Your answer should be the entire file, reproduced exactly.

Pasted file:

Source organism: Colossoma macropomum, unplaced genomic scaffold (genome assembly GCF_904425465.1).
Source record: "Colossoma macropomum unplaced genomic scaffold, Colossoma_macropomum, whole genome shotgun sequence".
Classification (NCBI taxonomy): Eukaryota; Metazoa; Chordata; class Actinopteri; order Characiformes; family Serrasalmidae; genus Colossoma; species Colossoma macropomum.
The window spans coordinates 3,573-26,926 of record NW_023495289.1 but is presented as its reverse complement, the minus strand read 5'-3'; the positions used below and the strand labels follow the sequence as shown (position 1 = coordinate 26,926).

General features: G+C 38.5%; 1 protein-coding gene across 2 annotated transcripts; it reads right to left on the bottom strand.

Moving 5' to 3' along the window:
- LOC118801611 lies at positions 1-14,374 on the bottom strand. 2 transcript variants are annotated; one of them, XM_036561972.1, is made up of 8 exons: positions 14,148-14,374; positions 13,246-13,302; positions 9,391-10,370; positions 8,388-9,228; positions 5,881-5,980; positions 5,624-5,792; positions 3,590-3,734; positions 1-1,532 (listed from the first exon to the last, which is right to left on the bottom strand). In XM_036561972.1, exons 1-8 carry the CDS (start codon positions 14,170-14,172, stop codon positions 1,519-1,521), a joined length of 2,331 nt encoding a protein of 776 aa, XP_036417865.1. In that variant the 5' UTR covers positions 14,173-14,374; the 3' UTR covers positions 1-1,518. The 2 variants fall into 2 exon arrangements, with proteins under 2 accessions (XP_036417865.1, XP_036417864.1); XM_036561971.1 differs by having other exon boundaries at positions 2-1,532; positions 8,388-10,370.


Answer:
Source organism: Colossoma macropomum, unplaced genomic scaffold (genome assembly GCF_904425465.1).
Source record: "Colossoma macropomum unplaced genomic scaffold, Colossoma_macropomum, whole genome shotgun sequence".
Classification (NCBI taxonomy): Eukaryota; Metazoa; Chordata; class Actinopteri; order Characiformes; family Serrasalmidae; genus Colossoma; species Colossoma macropomum.
The window spans coordinates 3,573-26,926 of record NW_023495289.1 but is presented as its reverse complement, the minus strand read 5'-3'; the positions used below and the strand labels follow the sequence as shown (position 1 = coordinate 26,926).

General features: G+C 38.5%; 1 protein-coding gene across 2 annotated transcripts; it reads right to left on the bottom strand.

Moving 5' to 3' along the window:
- LOC118801611 lies at positions 1-14,374 on the bottom strand. 2 transcript variants are annotated; one of them, XM_036561972.1, is made up of 8 exons: positions 14,148-14,374; positions 13,246-13,302; positions 9,391-10,370; positions 8,388-9,228; positions 5,881-5,980; positions 5,624-5,792; positions 3,590-3,734; positions 1-1,532 (listed from the first exon to the last, which is right to left on the bottom strand). In XM_036561972.1, exons 1-8 carry the CDS (start codon positions 14,170-14,172, stop codon positions 1,519-1,521), a joined length of 2,331 nt encoding a protein of 776 aa, XP_036417865.1. In that variant the 5' UTR covers positions 14,173-14,374; the 3' UTR covers positions 1-1,518. The 2 variants fall into 2 exon arrangements, with proteins under 2 accessions (XP_036417865.1, XP_036417864.1); XM_036561971.1 differs by having other exon boundaries at positions 2-1,532; positions 8,388-10,370.